The lessons and values Mom and Dad instilled in me – work hard, be kind, have a generous heart, use your manners and enjoy life with the people who matter – are so much a part of the story they wrote for me that I hear their voices still when I venture off the page.

My Mom had her own set of rules that are written in my margins: be a lady; let the man in your life be the gentleman he needs to be; be modest, dress well, never forget your purse and always fix your hair and put on lipstick if you’re going out; always be ready for company, keep your kitchen clean and put away your shoes. Sorry Mom, you know I’m a big fail at the last two. Sadly, I can’t edit them out of the story.

Mom also had a lot to say about the way things should be. She believed that your home and your style should never be overdone, uncoordinated or her favorite word, “tacky”. I must confess that when Mark and I went to purchase the flowers for the altar today, I wondered if she would approve. I mentioned to Mark that my greatest fear was that I would be sitting in the pew during the service and hear her voice in my ear saying “those are so tacky, Robin”.

She also believed that a wife should support her husband and invest in his dreams. As my Dad wrote the story of his life through his dreams and ideas, Mom was always there, helping him turn the pages. Her desire for order and organization served him well in the insurance business and her amazing eye for color, design and style were invaluable in their years as Mr. and Mrs. Frame. When Mom said something looked good together, you learned not to question her eye and she relished that. She did love being right.

It was through their time in the picture framing business and their later years at the river and even after that in their home in Fredericksburg, that Mom and Dad added more lifelong friendships to their book and had even more stories to tell. Mom cherished the relationships in her life and she was the kind of woman that if she chose you as a friend, you would always be part of her story. Once she decided that you were ok, then well, you were in the book and that was that. Mom never did anything half way and life was always pretty black and white to her.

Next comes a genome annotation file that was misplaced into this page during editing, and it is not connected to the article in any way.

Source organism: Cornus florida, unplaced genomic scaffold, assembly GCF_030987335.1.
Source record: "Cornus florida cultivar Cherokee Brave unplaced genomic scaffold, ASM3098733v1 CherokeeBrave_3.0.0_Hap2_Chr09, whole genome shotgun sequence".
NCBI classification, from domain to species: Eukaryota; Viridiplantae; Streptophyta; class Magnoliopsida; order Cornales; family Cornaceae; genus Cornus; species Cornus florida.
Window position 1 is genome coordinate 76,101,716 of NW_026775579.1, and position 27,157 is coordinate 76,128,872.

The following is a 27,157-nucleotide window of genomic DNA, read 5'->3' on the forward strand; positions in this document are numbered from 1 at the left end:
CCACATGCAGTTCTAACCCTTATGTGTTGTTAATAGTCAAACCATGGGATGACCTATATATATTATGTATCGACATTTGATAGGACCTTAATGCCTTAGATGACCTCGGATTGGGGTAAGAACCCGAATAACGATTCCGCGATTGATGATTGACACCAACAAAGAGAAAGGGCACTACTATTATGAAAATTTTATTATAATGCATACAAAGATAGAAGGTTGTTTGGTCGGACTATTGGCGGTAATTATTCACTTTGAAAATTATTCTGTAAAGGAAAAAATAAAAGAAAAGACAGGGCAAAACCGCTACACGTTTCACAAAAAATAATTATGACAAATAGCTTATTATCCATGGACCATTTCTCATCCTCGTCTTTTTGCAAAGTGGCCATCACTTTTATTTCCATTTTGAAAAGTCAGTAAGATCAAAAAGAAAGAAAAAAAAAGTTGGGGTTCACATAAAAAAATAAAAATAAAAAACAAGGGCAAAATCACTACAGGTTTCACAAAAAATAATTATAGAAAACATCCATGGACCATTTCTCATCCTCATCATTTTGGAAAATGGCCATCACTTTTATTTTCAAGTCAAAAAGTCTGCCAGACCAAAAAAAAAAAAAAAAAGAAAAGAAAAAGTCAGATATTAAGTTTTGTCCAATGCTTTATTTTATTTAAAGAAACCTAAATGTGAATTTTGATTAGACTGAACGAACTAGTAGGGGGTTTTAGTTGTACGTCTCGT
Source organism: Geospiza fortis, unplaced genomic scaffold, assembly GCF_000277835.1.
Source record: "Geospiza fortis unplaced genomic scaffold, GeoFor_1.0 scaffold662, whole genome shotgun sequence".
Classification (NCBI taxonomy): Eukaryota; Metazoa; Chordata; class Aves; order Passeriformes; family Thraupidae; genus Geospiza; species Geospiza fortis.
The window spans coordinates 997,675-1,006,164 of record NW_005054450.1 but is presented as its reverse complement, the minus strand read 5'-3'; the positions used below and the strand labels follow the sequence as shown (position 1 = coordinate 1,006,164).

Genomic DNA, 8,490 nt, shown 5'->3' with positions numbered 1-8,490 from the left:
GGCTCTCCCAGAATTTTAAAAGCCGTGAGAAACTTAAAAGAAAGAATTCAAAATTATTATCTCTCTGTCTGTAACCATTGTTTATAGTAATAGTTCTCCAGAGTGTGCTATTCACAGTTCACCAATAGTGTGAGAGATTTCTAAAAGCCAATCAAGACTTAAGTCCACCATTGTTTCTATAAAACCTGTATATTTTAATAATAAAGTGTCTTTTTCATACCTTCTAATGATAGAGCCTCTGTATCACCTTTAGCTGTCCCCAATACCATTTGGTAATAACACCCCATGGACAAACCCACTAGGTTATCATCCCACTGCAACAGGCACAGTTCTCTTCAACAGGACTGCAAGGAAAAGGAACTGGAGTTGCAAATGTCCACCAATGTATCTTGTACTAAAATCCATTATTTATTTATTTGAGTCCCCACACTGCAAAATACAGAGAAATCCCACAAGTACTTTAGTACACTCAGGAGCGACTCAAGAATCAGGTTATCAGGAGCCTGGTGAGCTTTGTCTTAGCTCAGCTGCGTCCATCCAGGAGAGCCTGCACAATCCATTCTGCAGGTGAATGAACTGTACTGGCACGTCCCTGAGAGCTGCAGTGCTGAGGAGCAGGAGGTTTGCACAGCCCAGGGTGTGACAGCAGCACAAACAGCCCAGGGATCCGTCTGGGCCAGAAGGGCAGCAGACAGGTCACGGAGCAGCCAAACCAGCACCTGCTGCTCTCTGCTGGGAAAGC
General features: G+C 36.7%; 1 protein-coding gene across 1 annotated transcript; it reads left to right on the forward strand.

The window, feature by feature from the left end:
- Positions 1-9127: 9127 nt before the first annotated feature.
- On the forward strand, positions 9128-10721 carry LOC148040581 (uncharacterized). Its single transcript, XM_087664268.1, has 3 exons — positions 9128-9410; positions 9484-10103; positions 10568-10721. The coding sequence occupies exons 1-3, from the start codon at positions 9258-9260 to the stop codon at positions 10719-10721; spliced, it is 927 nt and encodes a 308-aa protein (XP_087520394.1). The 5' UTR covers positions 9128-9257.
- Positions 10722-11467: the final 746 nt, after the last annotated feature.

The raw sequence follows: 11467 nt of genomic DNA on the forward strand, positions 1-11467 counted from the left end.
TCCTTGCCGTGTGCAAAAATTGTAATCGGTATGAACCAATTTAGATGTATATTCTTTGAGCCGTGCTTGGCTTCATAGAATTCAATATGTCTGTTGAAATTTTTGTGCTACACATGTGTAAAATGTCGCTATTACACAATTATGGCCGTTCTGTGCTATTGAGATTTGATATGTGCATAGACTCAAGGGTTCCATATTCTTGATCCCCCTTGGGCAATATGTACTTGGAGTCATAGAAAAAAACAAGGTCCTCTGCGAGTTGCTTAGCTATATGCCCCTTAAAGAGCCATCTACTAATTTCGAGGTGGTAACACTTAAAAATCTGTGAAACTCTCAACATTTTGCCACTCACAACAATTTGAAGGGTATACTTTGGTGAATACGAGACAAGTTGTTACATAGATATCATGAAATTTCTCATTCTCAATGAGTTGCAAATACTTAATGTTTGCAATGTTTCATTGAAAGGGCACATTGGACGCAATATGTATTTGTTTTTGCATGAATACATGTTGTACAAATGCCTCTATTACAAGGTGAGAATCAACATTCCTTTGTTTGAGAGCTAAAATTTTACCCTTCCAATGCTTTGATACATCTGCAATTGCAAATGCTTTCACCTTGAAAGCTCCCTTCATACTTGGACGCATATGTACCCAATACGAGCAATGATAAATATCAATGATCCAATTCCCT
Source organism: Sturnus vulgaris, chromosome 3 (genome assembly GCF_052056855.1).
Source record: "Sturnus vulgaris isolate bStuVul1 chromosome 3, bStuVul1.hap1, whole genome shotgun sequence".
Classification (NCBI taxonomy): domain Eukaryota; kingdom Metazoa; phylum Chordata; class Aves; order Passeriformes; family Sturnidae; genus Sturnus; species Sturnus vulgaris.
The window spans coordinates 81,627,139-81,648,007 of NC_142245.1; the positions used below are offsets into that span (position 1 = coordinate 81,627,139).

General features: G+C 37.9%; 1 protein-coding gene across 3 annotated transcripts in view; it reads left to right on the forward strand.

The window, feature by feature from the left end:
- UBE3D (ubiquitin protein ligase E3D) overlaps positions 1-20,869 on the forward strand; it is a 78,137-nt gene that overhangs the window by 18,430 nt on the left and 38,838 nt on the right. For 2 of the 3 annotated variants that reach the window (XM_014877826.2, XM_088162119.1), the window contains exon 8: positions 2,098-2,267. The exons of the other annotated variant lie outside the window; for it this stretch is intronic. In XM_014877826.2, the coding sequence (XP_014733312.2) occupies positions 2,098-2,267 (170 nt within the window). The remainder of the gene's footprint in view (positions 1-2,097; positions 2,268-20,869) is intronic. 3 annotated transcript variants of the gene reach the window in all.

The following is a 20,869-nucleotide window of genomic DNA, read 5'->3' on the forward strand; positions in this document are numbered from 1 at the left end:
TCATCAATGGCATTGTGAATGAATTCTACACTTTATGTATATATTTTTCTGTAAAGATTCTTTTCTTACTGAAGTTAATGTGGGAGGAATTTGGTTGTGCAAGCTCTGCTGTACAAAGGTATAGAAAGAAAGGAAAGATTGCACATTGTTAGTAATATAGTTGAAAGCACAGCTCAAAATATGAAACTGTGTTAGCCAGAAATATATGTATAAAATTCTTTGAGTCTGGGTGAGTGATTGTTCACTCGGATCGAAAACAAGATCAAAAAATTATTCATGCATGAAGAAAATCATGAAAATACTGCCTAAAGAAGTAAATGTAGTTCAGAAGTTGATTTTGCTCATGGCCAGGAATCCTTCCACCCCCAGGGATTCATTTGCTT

No room for gray areas – that was a waste of time.

In looking back over life with Mom, I know that two of the stories she loved to tell the most were of my marriage to Mark and the birth of Emma. It took me a little longer than she would have liked to get around to writing those chapters, but that is where our stories differed greatly. I had to remind her many times that sometimes the princess has to kiss a few frogs to find her prince, we weren’t all as lucky as she was to have the prince find her. Mom loved to tell the story of my wedding day and the moment when my Dad gave me away. He turned to Mark, shook his hand and said “Good luck”.

When Emma came along 6 years later, Mom fell in love with our sweet girl and the tales she told of Emma left no doubt that there was none like her, and none would ever be. As much as I love my precious daughter, I think my Mom loved her just a wee bit more. She would have given her the moon had it been in her power and she would defend her in any circumstance. Emma has inherited the creative streak of the women in our family and oftentimes the canvas she chooses to tell her stories isn’t her best option. I remember when we had moved into our new home, Mom was watching Emma while I was at work. My phone rang and when I picked up I heard this: “It’s not my fault and don’t you dare get mad at Emma! You left that black marker out where she could get it and I can’t help what she did to your new furniture.” We still have a pillow from that couch to remind us there is a Picasso inside of our child and you know, it’s not my Mom’s fault.